In contrast, an AP dispatch from San Francisco, dated January 4, 1950 quoted Mr. John J. MacDonald who had been the American Consul General at Taipei until last December as saying " ... Most Formosans had hoped they might be taken out of the Nationalists control through a United Nations trusteeship, but seemed to have given up the hope of that recently when the Chinese Government fled to Formosa from the mainland and established its capital at Taipei. Now they seem to think it would be a good thing if the Supreme headquarters in Tokyo could take them over, provided they could get a guarantee that they would get their freedom later." I have never met any Formosans who objected to Mr. MacDonald's view.
Some Formosans think: "Politically Formosans are mere infants who need outside help in their struggle for survival as a free people. But the Formosans will not remain forever as poltical infants. If things are to be left as they are now, Formosans may some day grow up to be a formidable and sworn enemy of U.S. under the influence and guidance of the Kremlin."
I know, of course, that U.S. has a lot of other problems to take care of as the leader of freedom-loving peoples in the world, and that there is a limit to the capability of the United States. In this sense such Formosans may be called too self-centered.
Some other Formosans are of the opinion that on deciding her policy toward Formosa, the United States should have chosen between justice and injustice instead of between advantages and disadvantages, and they deem it unjustifiable that Formosans who dislike Communism should be left to fall behind the iron curtain simply because Formosa happened to have been Japan's colony for over fifty years, while Japan, one of the chief culprits in the last aggressive war, is made entitled to the blissfulness of democracy and freedom just because she may otherwise start another aggressive war. History will be the best judge.
While I am writing this letter, I hear the chorus of Japanese military song being sung by a bevy of Formosans marching along the streets and cheering up the Formosan youths who are going to be conscripted this year for the first time since the inauguration of the Chinese rule after V-J Day. The enthusiasm with which Formosan youths responded to the call to the ranks is mystifying, and in a way frightening to mainlanders on the island! I think you can understand why the enthusiasm.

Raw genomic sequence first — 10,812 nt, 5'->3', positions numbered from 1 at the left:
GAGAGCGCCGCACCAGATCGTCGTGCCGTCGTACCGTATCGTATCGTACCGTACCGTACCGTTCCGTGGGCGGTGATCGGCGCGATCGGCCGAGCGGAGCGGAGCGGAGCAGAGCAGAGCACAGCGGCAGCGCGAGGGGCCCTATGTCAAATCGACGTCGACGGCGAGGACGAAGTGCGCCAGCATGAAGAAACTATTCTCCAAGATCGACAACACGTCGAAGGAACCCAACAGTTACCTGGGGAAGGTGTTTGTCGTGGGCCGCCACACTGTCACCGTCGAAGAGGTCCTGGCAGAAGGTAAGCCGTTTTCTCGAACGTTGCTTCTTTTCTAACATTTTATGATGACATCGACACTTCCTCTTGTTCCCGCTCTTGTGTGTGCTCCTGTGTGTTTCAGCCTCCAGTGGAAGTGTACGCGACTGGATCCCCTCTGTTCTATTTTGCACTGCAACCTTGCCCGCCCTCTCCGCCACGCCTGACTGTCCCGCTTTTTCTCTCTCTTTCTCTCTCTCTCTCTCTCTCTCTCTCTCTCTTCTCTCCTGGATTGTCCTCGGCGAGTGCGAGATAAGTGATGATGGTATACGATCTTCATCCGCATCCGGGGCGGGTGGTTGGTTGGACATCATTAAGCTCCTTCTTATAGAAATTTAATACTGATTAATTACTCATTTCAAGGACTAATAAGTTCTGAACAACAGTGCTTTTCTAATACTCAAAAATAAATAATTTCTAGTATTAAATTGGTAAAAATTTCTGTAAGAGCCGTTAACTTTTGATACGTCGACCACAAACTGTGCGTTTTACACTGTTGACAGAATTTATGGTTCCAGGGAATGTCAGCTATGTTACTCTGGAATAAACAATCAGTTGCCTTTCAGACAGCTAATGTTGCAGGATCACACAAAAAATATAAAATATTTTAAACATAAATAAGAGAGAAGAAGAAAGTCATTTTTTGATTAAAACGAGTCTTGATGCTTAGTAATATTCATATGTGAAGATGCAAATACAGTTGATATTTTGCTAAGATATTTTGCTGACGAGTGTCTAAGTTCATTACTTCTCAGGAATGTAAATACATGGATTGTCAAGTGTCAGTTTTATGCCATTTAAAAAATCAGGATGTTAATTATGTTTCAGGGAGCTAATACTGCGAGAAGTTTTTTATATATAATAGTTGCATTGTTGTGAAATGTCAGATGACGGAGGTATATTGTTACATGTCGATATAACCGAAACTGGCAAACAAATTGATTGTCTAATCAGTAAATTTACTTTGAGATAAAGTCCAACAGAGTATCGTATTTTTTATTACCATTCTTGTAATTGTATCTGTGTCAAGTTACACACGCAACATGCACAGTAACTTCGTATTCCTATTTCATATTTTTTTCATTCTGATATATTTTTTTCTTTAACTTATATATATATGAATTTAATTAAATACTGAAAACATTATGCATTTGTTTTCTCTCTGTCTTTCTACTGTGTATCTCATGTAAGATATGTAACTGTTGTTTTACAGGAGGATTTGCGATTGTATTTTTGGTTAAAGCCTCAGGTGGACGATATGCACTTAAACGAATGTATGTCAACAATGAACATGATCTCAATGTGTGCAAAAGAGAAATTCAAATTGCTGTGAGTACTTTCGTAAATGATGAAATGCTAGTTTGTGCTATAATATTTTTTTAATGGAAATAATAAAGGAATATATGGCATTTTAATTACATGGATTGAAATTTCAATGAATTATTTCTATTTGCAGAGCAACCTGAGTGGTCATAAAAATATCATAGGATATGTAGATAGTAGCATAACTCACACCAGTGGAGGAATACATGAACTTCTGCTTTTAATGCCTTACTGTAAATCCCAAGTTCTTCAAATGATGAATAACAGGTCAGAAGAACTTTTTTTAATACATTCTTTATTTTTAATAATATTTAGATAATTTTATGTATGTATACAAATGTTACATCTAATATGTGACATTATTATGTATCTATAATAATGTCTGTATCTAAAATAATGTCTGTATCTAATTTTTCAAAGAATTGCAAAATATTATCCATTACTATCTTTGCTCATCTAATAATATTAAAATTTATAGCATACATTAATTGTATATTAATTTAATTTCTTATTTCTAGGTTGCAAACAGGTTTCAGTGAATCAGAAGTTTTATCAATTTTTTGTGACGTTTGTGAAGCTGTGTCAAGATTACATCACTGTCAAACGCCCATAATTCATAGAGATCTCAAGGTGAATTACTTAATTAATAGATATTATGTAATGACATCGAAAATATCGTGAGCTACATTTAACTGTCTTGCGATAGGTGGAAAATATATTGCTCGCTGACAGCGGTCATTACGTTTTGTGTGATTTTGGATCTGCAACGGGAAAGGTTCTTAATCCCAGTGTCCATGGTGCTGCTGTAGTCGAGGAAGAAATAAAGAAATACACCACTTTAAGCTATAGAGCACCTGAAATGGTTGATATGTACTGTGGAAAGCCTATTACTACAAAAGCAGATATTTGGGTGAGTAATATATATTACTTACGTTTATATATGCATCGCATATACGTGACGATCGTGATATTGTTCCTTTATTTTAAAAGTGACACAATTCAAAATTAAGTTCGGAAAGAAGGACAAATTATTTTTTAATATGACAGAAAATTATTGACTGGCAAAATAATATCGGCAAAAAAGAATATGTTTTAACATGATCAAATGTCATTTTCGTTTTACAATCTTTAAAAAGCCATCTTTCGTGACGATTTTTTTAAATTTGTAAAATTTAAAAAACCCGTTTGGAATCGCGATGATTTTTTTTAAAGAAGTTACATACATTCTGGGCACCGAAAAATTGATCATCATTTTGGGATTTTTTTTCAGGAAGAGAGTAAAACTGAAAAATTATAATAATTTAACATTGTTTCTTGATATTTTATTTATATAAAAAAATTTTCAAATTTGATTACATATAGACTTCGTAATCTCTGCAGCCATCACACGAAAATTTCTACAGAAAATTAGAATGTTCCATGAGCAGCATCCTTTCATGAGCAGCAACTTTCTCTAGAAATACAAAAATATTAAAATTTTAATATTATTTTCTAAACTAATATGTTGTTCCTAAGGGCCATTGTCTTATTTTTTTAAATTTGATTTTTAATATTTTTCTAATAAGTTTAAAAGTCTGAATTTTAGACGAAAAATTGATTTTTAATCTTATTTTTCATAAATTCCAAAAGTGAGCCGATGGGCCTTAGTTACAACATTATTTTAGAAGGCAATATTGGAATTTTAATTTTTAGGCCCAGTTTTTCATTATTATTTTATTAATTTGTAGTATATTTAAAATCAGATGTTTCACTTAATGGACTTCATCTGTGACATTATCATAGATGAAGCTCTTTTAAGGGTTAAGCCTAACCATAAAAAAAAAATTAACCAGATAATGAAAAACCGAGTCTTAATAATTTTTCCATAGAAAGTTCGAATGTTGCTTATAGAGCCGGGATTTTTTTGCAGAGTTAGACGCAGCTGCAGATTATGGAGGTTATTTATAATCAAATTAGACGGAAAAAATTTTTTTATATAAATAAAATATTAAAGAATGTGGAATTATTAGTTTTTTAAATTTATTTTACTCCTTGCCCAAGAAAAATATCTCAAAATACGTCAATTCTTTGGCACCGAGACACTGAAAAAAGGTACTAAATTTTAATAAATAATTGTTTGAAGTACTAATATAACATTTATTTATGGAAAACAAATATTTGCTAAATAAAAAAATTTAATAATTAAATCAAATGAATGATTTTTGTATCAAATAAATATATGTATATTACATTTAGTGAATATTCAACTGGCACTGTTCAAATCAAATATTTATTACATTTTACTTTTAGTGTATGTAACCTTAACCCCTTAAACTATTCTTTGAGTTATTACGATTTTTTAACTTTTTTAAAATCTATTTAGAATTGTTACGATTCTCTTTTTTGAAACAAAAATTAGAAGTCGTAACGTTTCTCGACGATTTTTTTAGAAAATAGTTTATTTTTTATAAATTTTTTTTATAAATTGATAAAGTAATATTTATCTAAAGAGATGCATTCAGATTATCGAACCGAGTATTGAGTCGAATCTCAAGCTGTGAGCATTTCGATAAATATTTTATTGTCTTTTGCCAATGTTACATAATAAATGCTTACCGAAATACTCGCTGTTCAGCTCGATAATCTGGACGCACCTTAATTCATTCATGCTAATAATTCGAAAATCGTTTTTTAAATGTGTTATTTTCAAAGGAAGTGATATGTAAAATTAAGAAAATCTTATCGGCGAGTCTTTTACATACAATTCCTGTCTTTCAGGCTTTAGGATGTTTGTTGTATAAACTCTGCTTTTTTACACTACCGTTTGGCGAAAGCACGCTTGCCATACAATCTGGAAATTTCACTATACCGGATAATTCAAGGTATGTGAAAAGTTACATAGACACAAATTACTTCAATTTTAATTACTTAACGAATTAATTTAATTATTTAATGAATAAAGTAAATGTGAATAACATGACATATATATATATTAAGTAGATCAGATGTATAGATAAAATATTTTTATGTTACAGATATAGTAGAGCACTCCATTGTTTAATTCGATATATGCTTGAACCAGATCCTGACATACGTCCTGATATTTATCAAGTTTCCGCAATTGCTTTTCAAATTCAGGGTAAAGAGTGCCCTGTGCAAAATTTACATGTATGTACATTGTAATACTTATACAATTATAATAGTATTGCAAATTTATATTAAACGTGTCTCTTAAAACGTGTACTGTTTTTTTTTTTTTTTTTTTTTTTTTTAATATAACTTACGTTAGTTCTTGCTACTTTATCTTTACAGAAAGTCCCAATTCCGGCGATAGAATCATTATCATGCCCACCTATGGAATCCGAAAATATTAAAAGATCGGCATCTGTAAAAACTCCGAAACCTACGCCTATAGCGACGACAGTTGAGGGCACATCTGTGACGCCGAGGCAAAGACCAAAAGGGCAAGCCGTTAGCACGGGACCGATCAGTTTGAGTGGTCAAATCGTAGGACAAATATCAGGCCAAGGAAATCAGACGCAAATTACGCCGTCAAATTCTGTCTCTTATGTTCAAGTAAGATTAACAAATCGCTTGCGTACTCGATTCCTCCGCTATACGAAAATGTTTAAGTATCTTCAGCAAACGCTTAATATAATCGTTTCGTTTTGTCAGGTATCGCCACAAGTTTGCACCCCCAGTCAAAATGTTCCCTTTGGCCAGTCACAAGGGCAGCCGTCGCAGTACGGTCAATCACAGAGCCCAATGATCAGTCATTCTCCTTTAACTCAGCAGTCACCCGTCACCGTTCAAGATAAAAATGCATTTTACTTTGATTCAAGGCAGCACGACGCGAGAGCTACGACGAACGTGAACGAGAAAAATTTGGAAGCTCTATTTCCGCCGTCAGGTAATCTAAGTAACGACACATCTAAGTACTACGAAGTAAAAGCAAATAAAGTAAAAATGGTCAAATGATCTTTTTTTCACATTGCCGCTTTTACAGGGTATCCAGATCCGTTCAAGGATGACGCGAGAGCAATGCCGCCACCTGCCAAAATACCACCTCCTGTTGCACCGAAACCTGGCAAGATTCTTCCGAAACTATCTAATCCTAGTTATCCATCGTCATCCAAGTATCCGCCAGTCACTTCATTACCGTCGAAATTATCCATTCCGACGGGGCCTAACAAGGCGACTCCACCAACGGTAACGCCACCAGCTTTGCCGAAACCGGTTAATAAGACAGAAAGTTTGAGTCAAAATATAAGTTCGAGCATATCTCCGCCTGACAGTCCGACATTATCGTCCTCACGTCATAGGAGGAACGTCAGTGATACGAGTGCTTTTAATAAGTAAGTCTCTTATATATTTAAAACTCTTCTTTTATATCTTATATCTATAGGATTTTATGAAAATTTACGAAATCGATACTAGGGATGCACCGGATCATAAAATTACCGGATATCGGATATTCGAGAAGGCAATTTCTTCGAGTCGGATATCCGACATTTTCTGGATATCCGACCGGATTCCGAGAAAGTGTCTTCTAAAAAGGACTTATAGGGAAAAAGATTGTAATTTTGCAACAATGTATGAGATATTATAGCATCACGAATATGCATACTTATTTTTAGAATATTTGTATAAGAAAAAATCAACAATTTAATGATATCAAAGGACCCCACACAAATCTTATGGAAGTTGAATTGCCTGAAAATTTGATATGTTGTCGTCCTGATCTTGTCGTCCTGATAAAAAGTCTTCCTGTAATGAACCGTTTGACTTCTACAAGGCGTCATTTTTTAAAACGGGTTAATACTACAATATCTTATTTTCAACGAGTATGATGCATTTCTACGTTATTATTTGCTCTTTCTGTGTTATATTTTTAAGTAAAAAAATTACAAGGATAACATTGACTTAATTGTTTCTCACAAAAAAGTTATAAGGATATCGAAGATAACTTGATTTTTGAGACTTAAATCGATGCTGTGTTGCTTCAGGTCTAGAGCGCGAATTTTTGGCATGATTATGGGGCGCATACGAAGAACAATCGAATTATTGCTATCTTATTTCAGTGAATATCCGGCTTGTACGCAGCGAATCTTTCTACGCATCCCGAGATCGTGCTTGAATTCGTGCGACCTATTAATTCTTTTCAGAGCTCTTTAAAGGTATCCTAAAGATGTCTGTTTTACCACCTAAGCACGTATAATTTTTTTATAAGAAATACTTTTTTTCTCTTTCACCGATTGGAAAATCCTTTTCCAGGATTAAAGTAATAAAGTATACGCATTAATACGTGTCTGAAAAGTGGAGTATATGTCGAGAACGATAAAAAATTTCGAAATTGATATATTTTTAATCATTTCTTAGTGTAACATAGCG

I am fed up with such kind of local life as one can never tell when and where he may lose his life, in whatever outrageous way, but I still pray that present state of affairs may take, in time, a turn for the better. I would like to know your opinion, if possible ... 
To the Formosan elite - men such as this one - Governor Wu now addressed himself with a reform program designed to reduce local bitterness and to secure Formosan support for the Nationalist organization. In his heart he knew that Chiang would not "reconquer" the mainland; it was going to be hard enough to hold Formosa, and the refugees were going to need the full support of the island people.
On January 13 Wu promised measures to promote local self-government. On April 5 it was announced that the Executive Yuan had granted the new Governor authority to hold popular elections for district magistrates and mayors. On paper, at least, this would give Formosans some degree of control over the local civil police, an objective which had been at the very heart of the demands presented to Chen Yi during the March crisis, 1947.
In Governor Wu's new cabinet or council of twenty-three Department Heads, no less than seventeen were prominent Formosans, including some who had been sharply critical of Chen Yi and had been long in hiding. Wu meant that they should have an effective voice in local government.
But when elections actually took place the Nationalist Party agents exercised their right to supervise the selection of candidates, the qualifications of voters and the conduct of the elections themselves. Formosans who were given place in Wu's Cabinet found themselves surrounded by mainland assistants, subordinates and advisors. Governor Wu did his best to liberalize the administration and mitigate abuses, but (as he later said) at every turn he met the secret police and security agents who were responsible to Chiang Ching-kuo.
Wu faced great odds. Iron-fisted General Chen Cheng was his immediate superior in the table of organization, Ching-kuo's security agents penetrated every civil and military office and inspired fear among the common people with frequent acts of brutality, unwarranted house-search and threatening interrogations. In economic matters the ghost of T. V. Soong lurked in the background. In the realm of finance there were two familiar faces. The former Commissioner of Finance for Governors Chen Yi, Wei, and Chen Cheng was Yen Chia-kan, now moved upstairs to become Minister of Finance in the "National" government. This in effect left him in control of local finance at the Provincial level. In his place Wu was obliged to accept Jen Hsien-chuan as Commissioner of Finance. Jen had been Chen Yi's Commissioner of Communications, and Yen's colleague in 1946 and 1947.